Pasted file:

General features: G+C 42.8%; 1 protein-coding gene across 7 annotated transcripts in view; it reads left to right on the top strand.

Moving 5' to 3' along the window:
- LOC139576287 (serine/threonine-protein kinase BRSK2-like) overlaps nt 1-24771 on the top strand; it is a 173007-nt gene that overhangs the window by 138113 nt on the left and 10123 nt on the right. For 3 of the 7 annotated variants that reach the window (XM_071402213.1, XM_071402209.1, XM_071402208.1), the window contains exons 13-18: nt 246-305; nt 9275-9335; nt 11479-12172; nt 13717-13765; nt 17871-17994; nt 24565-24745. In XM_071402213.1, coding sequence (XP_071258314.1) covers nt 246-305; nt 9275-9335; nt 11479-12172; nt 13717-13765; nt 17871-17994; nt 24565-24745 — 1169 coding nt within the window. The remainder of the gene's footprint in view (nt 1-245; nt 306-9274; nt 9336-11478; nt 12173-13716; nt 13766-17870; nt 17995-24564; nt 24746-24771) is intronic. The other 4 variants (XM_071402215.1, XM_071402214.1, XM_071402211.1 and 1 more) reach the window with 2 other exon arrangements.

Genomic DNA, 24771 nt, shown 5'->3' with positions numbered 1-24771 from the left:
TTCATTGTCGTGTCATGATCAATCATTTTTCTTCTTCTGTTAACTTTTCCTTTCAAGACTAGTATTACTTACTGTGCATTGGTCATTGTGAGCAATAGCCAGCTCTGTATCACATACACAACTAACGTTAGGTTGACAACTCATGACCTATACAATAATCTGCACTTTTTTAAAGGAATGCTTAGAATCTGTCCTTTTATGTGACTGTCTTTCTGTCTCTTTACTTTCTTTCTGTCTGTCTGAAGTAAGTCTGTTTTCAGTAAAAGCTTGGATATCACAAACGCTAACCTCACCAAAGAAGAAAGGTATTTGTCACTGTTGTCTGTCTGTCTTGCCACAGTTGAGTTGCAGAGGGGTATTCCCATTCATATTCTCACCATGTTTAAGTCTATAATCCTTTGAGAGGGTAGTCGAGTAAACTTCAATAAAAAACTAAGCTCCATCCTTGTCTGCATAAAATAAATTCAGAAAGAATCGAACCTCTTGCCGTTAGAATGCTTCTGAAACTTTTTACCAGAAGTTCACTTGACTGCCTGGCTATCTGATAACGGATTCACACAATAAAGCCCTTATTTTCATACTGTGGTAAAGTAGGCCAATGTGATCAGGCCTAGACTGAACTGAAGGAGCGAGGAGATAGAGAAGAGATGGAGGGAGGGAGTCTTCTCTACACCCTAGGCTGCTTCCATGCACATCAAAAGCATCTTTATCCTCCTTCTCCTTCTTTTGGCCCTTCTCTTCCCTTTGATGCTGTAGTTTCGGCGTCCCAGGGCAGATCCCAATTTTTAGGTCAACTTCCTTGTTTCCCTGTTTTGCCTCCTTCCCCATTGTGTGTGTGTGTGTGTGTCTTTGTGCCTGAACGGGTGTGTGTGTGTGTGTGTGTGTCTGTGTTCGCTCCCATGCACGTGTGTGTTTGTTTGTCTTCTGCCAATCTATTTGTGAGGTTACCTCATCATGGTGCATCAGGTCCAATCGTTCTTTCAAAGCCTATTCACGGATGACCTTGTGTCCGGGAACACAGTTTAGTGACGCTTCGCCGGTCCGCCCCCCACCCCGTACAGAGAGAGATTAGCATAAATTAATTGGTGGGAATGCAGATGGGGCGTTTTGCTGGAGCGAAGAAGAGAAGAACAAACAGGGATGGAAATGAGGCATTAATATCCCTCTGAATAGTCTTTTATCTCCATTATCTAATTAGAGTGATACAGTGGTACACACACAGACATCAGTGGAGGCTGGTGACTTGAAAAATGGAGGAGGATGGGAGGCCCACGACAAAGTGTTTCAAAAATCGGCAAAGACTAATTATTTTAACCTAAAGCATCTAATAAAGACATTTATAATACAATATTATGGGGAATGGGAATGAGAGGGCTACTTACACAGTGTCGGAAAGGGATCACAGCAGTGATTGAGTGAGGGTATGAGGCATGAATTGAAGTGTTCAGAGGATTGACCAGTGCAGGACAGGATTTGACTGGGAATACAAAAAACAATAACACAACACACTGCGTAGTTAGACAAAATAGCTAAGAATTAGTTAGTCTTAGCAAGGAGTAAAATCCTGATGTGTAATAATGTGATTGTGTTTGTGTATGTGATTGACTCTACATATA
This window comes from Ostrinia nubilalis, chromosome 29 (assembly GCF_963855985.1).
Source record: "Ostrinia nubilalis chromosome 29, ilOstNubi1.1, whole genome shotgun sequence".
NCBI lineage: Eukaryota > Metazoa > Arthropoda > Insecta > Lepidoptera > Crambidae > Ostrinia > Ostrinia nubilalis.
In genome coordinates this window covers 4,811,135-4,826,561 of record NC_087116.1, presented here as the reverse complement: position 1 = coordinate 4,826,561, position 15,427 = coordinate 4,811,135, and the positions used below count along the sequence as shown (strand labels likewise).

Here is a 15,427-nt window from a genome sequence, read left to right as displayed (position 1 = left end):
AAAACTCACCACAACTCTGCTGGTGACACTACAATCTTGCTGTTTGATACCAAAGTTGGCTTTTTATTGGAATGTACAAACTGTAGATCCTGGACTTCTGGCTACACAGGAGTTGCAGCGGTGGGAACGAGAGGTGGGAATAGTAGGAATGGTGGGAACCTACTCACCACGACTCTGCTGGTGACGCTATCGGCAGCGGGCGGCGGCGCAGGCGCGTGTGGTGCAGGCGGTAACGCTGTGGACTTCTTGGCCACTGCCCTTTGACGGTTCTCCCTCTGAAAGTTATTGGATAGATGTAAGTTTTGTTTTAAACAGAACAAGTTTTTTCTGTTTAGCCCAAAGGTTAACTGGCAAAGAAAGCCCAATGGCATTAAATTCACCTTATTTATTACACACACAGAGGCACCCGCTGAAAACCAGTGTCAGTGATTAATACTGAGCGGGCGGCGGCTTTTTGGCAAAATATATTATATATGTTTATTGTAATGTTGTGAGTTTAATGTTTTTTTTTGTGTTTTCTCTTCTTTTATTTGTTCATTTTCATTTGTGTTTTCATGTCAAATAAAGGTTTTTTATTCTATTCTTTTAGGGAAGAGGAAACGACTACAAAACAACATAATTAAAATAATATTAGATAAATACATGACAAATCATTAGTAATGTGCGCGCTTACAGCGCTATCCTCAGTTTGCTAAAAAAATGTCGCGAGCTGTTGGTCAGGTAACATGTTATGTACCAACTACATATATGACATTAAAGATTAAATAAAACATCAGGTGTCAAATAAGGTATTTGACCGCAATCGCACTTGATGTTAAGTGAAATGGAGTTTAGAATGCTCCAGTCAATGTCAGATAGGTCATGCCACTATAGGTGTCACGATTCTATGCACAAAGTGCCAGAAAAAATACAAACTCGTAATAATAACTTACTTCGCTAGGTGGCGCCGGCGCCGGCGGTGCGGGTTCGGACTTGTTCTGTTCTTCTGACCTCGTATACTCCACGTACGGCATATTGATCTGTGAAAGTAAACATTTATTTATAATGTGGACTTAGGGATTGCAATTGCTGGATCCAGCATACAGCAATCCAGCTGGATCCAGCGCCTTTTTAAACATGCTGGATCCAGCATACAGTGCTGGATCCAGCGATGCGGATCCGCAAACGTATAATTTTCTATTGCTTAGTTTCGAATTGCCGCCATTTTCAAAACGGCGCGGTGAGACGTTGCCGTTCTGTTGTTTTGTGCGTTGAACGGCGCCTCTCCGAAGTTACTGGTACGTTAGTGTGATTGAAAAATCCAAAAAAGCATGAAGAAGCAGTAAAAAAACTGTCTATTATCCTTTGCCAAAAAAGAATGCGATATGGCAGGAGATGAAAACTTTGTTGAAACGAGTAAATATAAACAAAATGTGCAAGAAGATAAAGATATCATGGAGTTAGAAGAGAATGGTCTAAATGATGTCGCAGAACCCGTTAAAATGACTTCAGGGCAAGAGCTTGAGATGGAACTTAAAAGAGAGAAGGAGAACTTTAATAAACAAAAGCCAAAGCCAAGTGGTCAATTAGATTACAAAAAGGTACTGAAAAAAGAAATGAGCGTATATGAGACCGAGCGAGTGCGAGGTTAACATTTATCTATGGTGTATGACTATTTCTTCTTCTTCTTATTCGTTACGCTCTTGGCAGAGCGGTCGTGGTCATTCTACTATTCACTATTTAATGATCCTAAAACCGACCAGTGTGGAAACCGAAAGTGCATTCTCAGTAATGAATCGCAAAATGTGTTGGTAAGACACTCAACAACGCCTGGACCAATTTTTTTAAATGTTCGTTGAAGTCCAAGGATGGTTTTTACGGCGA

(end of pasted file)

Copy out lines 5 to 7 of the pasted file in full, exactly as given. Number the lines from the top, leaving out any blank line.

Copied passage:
TTCATTGTCGTGTCATGATCAATCATTTTTCTTCTTCTGTTAACTTTTCCTTTCAAGACTAGTATTACTTACTGTGCATTGGTCATTGTGAGCAATAGCCAGCTCTGTATCACATACACAACTAACGTTAGGTTGACAACTCATGACCTATACAATAATCTGCACTTTTTTAAAGGAATGCTTAGAATCTGTCCTTTTATGTGACTGTCTTTCTGTCTCTTTACTTTCTTTCTGTCTGTCTGAAGTAAGTCTGTTTTCAGTAAAAGCTTGGATATCACAAACGCTAACCTCACCAAAGAAGAAAGGTATTTGTCACTGTTGTCTGTCTGTCTTGCCACAGTTGAGTTGCAGAGGGGTATTCCCATTCATATTCTCACCATGTTTAAGTCTATAATCCTTTGAGAGGGTAGTCGAGTAAACTTCAATAAAAAACTAAGCTCCATCCTTGTCTGCATAAAATAAATTCAGAAAGAATCGAACCTCTTGCCGTTAGAATGCTTCTGAAACTTTTTACCAGAAGTTCACTTGACTGCCTGGCTATCTGATAACGGATTCACACAATAAAGCCCTTATTTTCATACTGTGGTAAAGTAGGCCAATGTGATCAGGCCTAGACTGAACTGAAGGAGCGAGGAGATAGAGAAGAGATGGAGGGAGGGAGTCTTCTCTACACCCTAGGCTGCTTCCATGCACATCAAAAGCATCTTTATCCTCCTTCTCCTTCTTTTGGCCCTTCTCTTCCCTTTGATGCTGTAGTTTCGGCGTCCCAGGGCAGATCCCAATTTTTAGGTCAACTTCCTTGTTTCCCTGTTTTGCCTCCTTCCCCATTGTGTGTGTGTGTGTGTGTCTTTGTGCCTGAACGGGTGTGTGTGTGTGTGTGTGTGTCTGTGTTCGCTCCCATGCACGTGTGTGTTTGTTTGTCTTCTGCCAATCTATTTGTGAGGTTACCTCATCATGGTGCATCAGGTCCAATCGTTCTTTCAAAGCCTATTCACGGATGACCTTGTGTCCGGGAACACAGTTTAGTGACGCTTCGCCGGTCCGCCCCCCACCCCGTACAGAGAGAGATTAGCATAAATTAATTGGTGGGAATGCAGATGGGGCGTTTTGCTGGAGCGAAGAAGAGAAGAACAAACAGGGATGGAAATGAGGCATTAATATCCCTCTGAATAGTCTTTTATCTCCATTATCTAATTAGAGTGATACAGTGGTACACACACAGACATCAGTGGAGGCTGGTGACTTGAAAAATGGAGGAGGATGGGAGGCCCACGACAAAGTGTTTCAAAAATCGGCAAAGACTAATTATTTTAACCTAAAGCATCTAATAAAGACATTTATAATACAATATTATGGGGAATGGGAATGAGAGGGCTACTTACACAGTGTCGGAAAGGGATCACAGCAGTGATTGAGTGAGGGTATGAGGCATGAATTGAAGTGTTCAGAGGATTGACCAGTGCAGGACAGGATTTGACTGGGAATACAAAAAACAATAACACAACACACTGCGTAGTTAGACAAAATAGCTAAGAATTAGTTAGTCTTAGCAAGGAGTAAAATCCTGATGTGTAATAATGTGATTGTGTTTGTGTATGTGATTGACTCTACATATA
This window comes from Ostrinia nubilalis, chromosome 29 (assembly GCF_963855985.1).
Source record: "Ostrinia nubilalis chromosome 29, ilOstNubi1.1, whole genome shotgun sequence".